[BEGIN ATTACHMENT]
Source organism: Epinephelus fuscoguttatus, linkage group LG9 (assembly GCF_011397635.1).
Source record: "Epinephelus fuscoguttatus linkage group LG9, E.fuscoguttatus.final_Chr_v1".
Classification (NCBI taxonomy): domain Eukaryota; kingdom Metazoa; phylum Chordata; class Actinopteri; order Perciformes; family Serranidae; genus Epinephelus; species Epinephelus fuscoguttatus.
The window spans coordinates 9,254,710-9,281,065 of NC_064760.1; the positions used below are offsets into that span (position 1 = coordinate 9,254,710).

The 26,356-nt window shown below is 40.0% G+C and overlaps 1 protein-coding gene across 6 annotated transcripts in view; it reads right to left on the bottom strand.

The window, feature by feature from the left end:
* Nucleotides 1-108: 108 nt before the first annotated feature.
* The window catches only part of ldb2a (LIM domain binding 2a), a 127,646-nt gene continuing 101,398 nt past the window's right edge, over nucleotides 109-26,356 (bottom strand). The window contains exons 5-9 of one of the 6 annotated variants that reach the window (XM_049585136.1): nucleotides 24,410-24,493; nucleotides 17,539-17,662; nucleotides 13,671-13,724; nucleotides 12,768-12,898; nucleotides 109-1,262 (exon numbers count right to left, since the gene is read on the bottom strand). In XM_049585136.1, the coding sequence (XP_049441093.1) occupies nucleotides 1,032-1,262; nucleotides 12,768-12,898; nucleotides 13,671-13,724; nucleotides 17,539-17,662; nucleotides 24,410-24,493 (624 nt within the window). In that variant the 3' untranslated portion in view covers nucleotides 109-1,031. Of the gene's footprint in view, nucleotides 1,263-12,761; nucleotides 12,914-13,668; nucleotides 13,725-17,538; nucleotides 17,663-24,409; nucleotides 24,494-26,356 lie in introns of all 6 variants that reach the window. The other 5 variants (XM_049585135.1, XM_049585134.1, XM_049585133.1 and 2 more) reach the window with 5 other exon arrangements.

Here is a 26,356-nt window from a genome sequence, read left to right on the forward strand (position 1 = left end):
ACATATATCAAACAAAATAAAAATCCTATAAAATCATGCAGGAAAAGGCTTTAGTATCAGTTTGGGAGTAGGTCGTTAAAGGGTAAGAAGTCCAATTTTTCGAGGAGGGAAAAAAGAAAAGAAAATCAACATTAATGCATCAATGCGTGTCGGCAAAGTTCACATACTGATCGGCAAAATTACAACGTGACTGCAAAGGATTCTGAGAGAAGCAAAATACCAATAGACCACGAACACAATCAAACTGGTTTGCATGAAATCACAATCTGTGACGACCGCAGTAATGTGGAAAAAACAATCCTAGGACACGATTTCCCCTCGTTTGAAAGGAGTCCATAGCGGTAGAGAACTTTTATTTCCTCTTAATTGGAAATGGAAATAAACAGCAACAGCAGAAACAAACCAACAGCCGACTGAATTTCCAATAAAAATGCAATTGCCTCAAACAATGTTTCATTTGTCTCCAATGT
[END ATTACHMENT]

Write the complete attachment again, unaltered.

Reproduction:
Source organism: Epinephelus fuscoguttatus, linkage group LG9 (assembly GCF_011397635.1).
Source record: "Epinephelus fuscoguttatus linkage group LG9, E.fuscoguttatus.final_Chr_v1".
Classification (NCBI taxonomy): domain Eukaryota; kingdom Metazoa; phylum Chordata; class Actinopteri; order Perciformes; family Serranidae; genus Epinephelus; species Epinephelus fuscoguttatus.
The window spans coordinates 9,254,710-9,281,065 of NC_064760.1; the positions used below are offsets into that span (position 1 = coordinate 9,254,710).

The 26,356-nt window shown below is 40.0% G+C and overlaps 1 protein-coding gene across 6 annotated transcripts in view; it reads right to left on the bottom strand.

The window, feature by feature from the left end:
* Nucleotides 1-108: 108 nt before the first annotated feature.
* The window catches only part of ldb2a (LIM domain binding 2a), a 127,646-nt gene continuing 101,398 nt past the window's right edge, over nucleotides 109-26,356 (bottom strand). The window contains exons 5-9 of one of the 6 annotated variants that reach the window (XM_049585136.1): nucleotides 24,410-24,493; nucleotides 17,539-17,662; nucleotides 13,671-13,724; nucleotides 12,768-12,898; nucleotides 109-1,262 (exon numbers count right to left, since the gene is read on the bottom strand). In XM_049585136.1, the coding sequence (XP_049441093.1) occupies nucleotides 1,032-1,262; nucleotides 12,768-12,898; nucleotides 13,671-13,724; nucleotides 17,539-17,662; nucleotides 24,410-24,493 (624 nt within the window). In that variant the 3' untranslated portion in view covers nucleotides 109-1,031. Of the gene's footprint in view, nucleotides 1,263-12,761; nucleotides 12,914-13,668; nucleotides 13,725-17,538; nucleotides 17,663-24,409; nucleotides 24,494-26,356 lie in introns of all 6 variants that reach the window. The other 5 variants (XM_049585135.1, XM_049585134.1, XM_049585133.1 and 2 more) reach the window with 5 other exon arrangements.

Here is a 26,356-nt window from a genome sequence, read left to right on the forward strand (position 1 = left end):
ACATATATCAAACAAAATAAAAATCCTATAAAATCATGCAGGAAAAGGCTTTAGTATCAGTTTGGGAGTAGGTCGTTAAAGGGTAAGAAGTCCAATTTTTCGAGGAGGGAAAAAAGAAAAGAAAATCAACATTAATGCATCAATGCGTGTCGGCAAAGTTCACATACTGATCGGCAAAATTACAACGTGACTGCAAAGGATTCTGAGAGAAGCAAAATACCAATAGACCACGAACACAATCAAACTGGTTTGCATGAAATCACAATCTGTGACGACCGCAGTAATGTGGAAAAAACAATCCTAGGACACGATTTCCCCTCGTTTGAAAGGAGTCCATAGCGGTAGAGAACTTTTATTTCCTCTTAATTGGAAATGGAAATAAACAGCAACAGCAGAAACAAACCAACAGCCGACTGAATTTCCAATAAAAATGCAATTGCCTCAAACAATGTTTCATTTGTCTCCAATGT